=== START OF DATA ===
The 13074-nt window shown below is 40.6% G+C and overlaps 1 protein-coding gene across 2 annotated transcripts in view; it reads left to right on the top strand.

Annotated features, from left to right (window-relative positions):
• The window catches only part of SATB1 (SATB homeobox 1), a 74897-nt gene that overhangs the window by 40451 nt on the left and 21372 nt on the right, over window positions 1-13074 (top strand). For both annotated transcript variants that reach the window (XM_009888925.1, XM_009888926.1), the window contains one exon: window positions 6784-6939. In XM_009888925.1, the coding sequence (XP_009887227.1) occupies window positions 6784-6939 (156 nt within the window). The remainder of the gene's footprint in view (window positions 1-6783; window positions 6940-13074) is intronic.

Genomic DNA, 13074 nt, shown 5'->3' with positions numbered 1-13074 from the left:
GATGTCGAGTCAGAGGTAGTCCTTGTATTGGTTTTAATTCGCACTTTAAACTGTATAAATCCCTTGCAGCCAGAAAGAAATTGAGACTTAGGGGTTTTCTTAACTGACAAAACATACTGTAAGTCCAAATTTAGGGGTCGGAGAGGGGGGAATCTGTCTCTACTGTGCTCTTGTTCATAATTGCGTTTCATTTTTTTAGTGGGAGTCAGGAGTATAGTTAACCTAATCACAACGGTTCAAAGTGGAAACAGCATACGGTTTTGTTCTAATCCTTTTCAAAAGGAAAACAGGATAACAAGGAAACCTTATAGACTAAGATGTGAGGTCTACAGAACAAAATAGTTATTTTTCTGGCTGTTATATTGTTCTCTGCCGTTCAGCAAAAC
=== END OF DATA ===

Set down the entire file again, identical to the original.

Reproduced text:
The 13074-nt window shown below is 40.6% G+C and overlaps 1 protein-coding gene across 2 annotated transcripts in view; it reads left to right on the top strand.

Annotated features, from left to right (window-relative positions):
• The window catches only part of SATB1 (SATB homeobox 1), a 74897-nt gene that overhangs the window by 40451 nt on the left and 21372 nt on the right, over window positions 1-13074 (top strand). For both annotated transcript variants that reach the window (XM_009888925.1, XM_009888926.1), the window contains one exon: window positions 6784-6939. In XM_009888925.1, the coding sequence (XP_009887227.1) occupies window positions 6784-6939 (156 nt within the window). The remainder of the gene's footprint in view (window positions 1-6783; window positions 6940-13074) is intronic.

Genomic DNA, 13074 nt, shown 5'->3' with positions numbered 1-13074 from the left:
GATGTCGAGTCAGAGGTAGTCCTTGTATTGGTTTTAATTCGCACTTTAAACTGTATAAATCCCTTGCAGCCAGAAAGAAATTGAGACTTAGGGGTTTTCTTAACTGACAAAACATACTGTAAGTCCAAATTTAGGGGTCGGAGAGGGGGGAATCTGTCTCTACTGTGCTCTTGTTCATAATTGCGTTTCATTTTTTTAGTGGGAGTCAGGAGTATAGTTAACCTAATCACAACGGTTCAAAGTGGAAACAGCATACGGTTTTGTTCTAATCCTTTTCAAAAGGAAAACAGGATAACAAGGAAACCTTATAGACTAAGATGTGAGGTCTACAGAACAAAATAGTTATTTTTCTGGCTGTTATATTGTTCTCTGCCGTTCAGCAAAAC